• Standardized applications of messages.

An efficient, brief, and to-the-point message is a good message. Just because there are spaces available on a CMS does not mean that all spaces should be used for a message.

  • CMS messages should be displayed and changed in a timely manner—The importance of timely display of CMS messages stems back to credibility. CMS operators do not always have all the information necessary to display messages that provide all of the details for motorists to make decisions. This is particularly true immediately after the operators are notified that an incident has occurred. Information should be displayed as quickly as it becomes available, recognizing that the CMS operator may have to change a message several times over the course of the event as new information becomes available or traffic conditions change.
  • Operating agencies should have written CMS policies and/or operational procedures—CMS message design and display should be predicated on CMS operational policies and procedures. Although an agency is more likely to have written operational procedures, most do not have written policies. Operational policies dictate some of the requirements for operational procedures.
  • CMS message objectives should be established and messages should be designed before CMSs are purchased—Too often, agencies purchase CMSs before signing objectives and messages are determined. The consequence is disappointment in the inability of the CMS system to display the appropriate messages because the sign does not have enough lines, and/or the line length is not long enough to display the desired messages. In addition, the CMSs have lower than expected target value and legibility for the environmental conditions present at the site.

A recommended procedure for determining the types of CMSs that will be acceptable for a given application is provided as summarized below. It should be noted that the nine steps of the procedure are interrelated and that the procedure is an iterative process.

  • Clearly establish the objectives of the CMS – The importance of setting signing objectives cannot be overemphasized because the objectives directly influence message content, format, length, and redundancy, and consequently, the size and placement of the CMS. When setting objectives, the agency must be specific in defining: What the problem is that is to be addressed with the CMS; Who is to be communicated with (audience); What type of driver response is desired; Where the change should take place; What degree of driver response is required; and How the CMS system will be operated.
  • Prepare the messages necessary to accomplish the objectives – The length of the messages will help define the character size, message line length, and number of message lines required on the CMS. It may be necessary to modify some of the messages to reduce their lengths as a result of conditions determined in subsequent steps.
  • Determine legibility distance required to allow motorists ample time to read and comprehend the messages.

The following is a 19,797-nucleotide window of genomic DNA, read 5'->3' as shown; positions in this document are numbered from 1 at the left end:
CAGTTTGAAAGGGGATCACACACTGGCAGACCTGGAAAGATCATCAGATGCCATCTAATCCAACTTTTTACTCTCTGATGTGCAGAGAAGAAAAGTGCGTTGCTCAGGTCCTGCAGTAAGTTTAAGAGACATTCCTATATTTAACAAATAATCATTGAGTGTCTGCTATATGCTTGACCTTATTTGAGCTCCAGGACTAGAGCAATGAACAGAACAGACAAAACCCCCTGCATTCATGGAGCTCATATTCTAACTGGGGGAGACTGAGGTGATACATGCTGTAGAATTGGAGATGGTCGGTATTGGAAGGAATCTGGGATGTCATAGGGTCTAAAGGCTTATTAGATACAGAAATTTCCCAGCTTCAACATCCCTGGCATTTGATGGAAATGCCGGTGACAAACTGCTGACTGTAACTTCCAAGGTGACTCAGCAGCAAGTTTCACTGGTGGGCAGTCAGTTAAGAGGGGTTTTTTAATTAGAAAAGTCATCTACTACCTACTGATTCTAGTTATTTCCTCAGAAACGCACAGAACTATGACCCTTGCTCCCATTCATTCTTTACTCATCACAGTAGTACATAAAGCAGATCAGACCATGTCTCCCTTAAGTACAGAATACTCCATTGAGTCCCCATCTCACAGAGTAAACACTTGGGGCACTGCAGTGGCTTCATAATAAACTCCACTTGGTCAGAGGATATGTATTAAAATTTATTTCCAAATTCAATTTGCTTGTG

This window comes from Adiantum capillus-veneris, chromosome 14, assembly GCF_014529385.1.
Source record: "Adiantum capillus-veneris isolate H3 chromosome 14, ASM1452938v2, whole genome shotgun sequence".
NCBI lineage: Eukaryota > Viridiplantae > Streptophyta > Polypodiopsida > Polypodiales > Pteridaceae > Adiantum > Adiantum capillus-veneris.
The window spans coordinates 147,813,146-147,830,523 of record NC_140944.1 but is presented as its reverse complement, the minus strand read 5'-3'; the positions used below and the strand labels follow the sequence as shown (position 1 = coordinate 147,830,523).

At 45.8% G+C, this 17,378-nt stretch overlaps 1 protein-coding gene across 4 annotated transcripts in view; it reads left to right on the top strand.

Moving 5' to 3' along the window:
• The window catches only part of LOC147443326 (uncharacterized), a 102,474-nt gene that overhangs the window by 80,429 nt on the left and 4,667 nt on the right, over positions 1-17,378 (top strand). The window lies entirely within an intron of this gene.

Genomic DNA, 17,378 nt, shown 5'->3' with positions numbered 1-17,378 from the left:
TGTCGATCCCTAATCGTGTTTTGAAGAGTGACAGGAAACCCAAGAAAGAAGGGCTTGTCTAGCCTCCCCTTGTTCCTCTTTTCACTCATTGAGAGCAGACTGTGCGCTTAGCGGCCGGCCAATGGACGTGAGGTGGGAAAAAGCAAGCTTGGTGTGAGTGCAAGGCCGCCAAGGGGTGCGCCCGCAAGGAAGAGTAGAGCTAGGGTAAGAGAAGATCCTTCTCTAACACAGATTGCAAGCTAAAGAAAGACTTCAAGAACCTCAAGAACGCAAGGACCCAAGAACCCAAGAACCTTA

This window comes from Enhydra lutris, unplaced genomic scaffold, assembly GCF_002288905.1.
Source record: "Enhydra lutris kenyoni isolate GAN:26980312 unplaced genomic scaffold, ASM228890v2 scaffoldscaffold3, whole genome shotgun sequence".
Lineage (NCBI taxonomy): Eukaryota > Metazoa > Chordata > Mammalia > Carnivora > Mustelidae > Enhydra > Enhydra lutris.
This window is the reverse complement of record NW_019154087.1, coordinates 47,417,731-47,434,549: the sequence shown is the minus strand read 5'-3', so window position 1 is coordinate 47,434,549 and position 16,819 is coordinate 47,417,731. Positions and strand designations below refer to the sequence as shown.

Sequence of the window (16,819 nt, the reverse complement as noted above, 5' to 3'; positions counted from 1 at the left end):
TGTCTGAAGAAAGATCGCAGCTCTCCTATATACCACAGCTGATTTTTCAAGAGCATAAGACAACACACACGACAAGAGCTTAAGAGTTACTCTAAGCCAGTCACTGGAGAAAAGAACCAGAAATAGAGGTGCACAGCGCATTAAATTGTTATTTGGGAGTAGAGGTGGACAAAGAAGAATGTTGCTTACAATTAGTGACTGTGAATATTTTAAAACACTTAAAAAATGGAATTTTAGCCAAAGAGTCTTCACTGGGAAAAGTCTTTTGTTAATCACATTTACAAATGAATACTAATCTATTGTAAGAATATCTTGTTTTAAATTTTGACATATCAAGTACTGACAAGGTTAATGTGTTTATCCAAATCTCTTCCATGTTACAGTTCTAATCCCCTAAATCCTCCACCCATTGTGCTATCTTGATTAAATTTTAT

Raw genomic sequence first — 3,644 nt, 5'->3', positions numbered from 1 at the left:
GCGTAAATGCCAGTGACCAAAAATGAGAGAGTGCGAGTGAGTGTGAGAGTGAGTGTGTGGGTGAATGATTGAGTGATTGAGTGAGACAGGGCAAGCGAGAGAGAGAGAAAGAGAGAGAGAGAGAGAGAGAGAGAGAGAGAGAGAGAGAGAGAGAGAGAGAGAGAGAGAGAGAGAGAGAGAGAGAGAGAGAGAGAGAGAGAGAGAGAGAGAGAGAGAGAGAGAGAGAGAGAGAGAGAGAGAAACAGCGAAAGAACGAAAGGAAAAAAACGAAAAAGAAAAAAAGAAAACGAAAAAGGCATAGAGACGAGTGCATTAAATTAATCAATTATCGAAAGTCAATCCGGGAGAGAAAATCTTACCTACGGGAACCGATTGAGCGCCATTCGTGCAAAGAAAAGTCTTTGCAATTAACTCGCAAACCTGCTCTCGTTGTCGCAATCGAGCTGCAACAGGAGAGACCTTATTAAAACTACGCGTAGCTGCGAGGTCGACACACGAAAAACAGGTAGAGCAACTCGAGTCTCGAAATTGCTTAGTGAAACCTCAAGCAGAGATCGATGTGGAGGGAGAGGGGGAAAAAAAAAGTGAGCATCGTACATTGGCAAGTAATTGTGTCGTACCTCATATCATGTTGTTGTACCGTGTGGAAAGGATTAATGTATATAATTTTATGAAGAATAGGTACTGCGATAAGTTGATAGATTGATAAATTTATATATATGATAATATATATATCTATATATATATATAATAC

• Determine locations of the CMS that allows motorists ample distance to read, comprehend and react to the messages – The CMS must be placed such that the CMS and existing static signs form an integrated and compatible system of information.
  • Identify type and extent of localized constraints that might affect the legibility of the CMS – Field inspections are advisable to ensure that there are no physical obstructions due to bridges, sign structures, geometries, etc. that would adversely affect CMS legibility. In addition, field inspections will also help determine whether or not it is possible to actually install a CMS at the site. Obstruction problems would require that the agency either relocate the CMS or reduce the length of the messages.
  • Identify the environmental conditions under which the CMS will operate – Weather conditions such as snow, rain, etc. and other conditions such as blowing dust, heat, cold, etc. will have an effect on the sign's operation and will, in most cases affect the legibility of the messages. These environmental conditions should be made known to the manufacturer so that the best CMS performance characteristics can be achieved.
  • Determine the target value and legibility of candidate CMSs – An evaluation of the capabilities of the CMSs may dictate the need to reduce the message length or to require the manufacturer to modify the hardware and/or electronics to improve legibility.
  • Determine the costs of candidate CMSs.
  • Select the CMS that will allow the selected messages to be read under all environmental conditions within the cost constraints of the agency. CMS Credibility

Paramount to the message design and display, CMSs must provide timely, reliable, accurate and relevant information and they must be operated properly to be effective. Credibility is an extremely important consideration in properly operating a CMS system. Regardless of how well a message is designed, motorists will eventually come to distrust the signing system if the messages are not changed at the correct times and updated to reflect current traffic conditions. Each time the information displayed is disproved, the credibility of the system decreases. Eventually the messages are ignored and the CMS system is in jeopardy. There are at least eight reasons why message credibility suffers (5):

  • Information is inaccurate (e.g., no crash is observed when traffic passes by the location where an incident was displayed on a CMS).
  • Information is not current (e.g., the message is not consistent with current conditions).